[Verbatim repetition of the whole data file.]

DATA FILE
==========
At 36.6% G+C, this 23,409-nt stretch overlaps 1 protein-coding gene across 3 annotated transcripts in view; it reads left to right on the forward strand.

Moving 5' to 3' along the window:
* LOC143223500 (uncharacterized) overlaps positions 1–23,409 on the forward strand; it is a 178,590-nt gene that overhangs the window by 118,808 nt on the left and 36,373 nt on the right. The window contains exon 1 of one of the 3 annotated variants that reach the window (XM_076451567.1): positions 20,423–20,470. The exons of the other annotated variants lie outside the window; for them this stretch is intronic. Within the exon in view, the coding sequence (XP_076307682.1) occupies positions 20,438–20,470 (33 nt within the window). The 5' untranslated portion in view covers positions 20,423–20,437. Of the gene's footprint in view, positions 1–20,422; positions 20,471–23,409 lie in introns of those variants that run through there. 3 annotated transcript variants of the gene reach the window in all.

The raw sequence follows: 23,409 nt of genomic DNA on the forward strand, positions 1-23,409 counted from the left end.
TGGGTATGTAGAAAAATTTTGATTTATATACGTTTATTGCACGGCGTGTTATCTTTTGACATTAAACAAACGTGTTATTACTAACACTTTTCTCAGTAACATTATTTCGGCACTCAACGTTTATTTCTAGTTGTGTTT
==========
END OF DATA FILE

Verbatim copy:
At 36.6% G+C, this 23,409-nt stretch overlaps 1 protein-coding gene across 3 annotated transcripts in view; it reads left to right on the forward strand.

Moving 5' to 3' along the window:
* LOC143223500 (uncharacterized) overlaps positions 1–23,409 on the forward strand; it is a 178,590-nt gene that overhangs the window by 118,808 nt on the left and 36,373 nt on the right. The window contains exon 1 of one of the 3 annotated variants that reach the window (XM_076451567.1): positions 20,423–20,470. The exons of the other annotated variants lie outside the window; for them this stretch is intronic. Within the exon in view, the coding sequence (XP_076307682.1) occupies positions 20,438–20,470 (33 nt within the window). The 5' untranslated portion in view covers positions 20,423–20,437. Of the gene's footprint in view, positions 1–20,422; positions 20,471–23,409 lie in introns of those variants that run through there. 3 annotated transcript variants of the gene reach the window in all.

The raw sequence follows: 23,409 nt of genomic DNA on the forward strand, positions 1-23,409 counted from the left end.
TGGGTATGTAGAAAAATTTTGATTTATATACGTTTATTGCACGGCGTGTTATCTTTTGACATTAAACAAACGTGTTATTACTAACACTTTTCTCAGTAACATTATTTCGGCACTCAACGTTTATTTCTAGTTGTGTTT